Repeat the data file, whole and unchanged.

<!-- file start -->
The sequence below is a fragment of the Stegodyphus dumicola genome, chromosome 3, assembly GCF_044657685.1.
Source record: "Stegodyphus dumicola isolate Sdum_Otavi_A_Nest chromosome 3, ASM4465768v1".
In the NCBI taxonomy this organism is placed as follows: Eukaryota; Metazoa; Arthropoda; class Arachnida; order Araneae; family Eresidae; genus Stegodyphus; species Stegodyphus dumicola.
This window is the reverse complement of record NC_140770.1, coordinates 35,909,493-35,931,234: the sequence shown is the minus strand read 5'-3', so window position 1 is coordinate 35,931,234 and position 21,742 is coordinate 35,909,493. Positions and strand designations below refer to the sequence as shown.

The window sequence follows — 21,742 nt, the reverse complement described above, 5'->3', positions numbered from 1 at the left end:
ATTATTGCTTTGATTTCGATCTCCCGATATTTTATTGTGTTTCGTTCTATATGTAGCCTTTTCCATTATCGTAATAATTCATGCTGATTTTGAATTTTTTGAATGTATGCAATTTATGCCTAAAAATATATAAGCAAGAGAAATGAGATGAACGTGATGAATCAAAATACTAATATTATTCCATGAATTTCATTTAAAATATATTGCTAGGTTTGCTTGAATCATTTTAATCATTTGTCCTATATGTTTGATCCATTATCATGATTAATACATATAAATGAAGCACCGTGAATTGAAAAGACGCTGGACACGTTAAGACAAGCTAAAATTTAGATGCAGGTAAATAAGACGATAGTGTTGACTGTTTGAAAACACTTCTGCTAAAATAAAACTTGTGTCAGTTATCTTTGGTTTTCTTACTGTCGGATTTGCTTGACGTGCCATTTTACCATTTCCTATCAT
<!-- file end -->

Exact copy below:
The sequence below is a fragment of the Stegodyphus dumicola genome, chromosome 3, assembly GCF_044657685.1.
Source record: "Stegodyphus dumicola isolate Sdum_Otavi_A_Nest chromosome 3, ASM4465768v1".
In the NCBI taxonomy this organism is placed as follows: Eukaryota; Metazoa; Arthropoda; class Arachnida; order Araneae; family Eresidae; genus Stegodyphus; species Stegodyphus dumicola.
This window is the reverse complement of record NC_140770.1, coordinates 35,909,493-35,931,234: the sequence shown is the minus strand read 5'-3', so window position 1 is coordinate 35,931,234 and position 21,742 is coordinate 35,909,493. Positions and strand designations below refer to the sequence as shown.

The window sequence follows — 21,742 nt, the reverse complement described above, 5'->3', positions numbered from 1 at the left end:
ATTATTGCTTTGATTTCGATCTCCCGATATTTTATTGTGTTTCGTTCTATATGTAGCCTTTTCCATTATCGTAATAATTCATGCTGATTTTGAATTTTTTGAATGTATGCAATTTATGCCTAAAAATATATAAGCAAGAGAAATGAGATGAACGTGATGAATCAAAATACTAATATTATTCCATGAATTTCATTTAAAATATATTGCTAGGTTTGCTTGAATCATTTTAATCATTTGTCCTATATGTTTGATCCATTATCATGATTAATACATATAAATGAAGCACCGTGAATTGAAAAGACGCTGGACACGTTAAGACAAGCTAAAATTTAGATGCAGGTAAATAAGACGATAGTGTTGACTGTTTGAAAACACTTCTGCTAAAATAAAACTTGTGTCAGTTATCTTTGGTTTTCTTACTGTCGGATTTGCTTGACGTGCCATTTTACCATTTCCTATCAT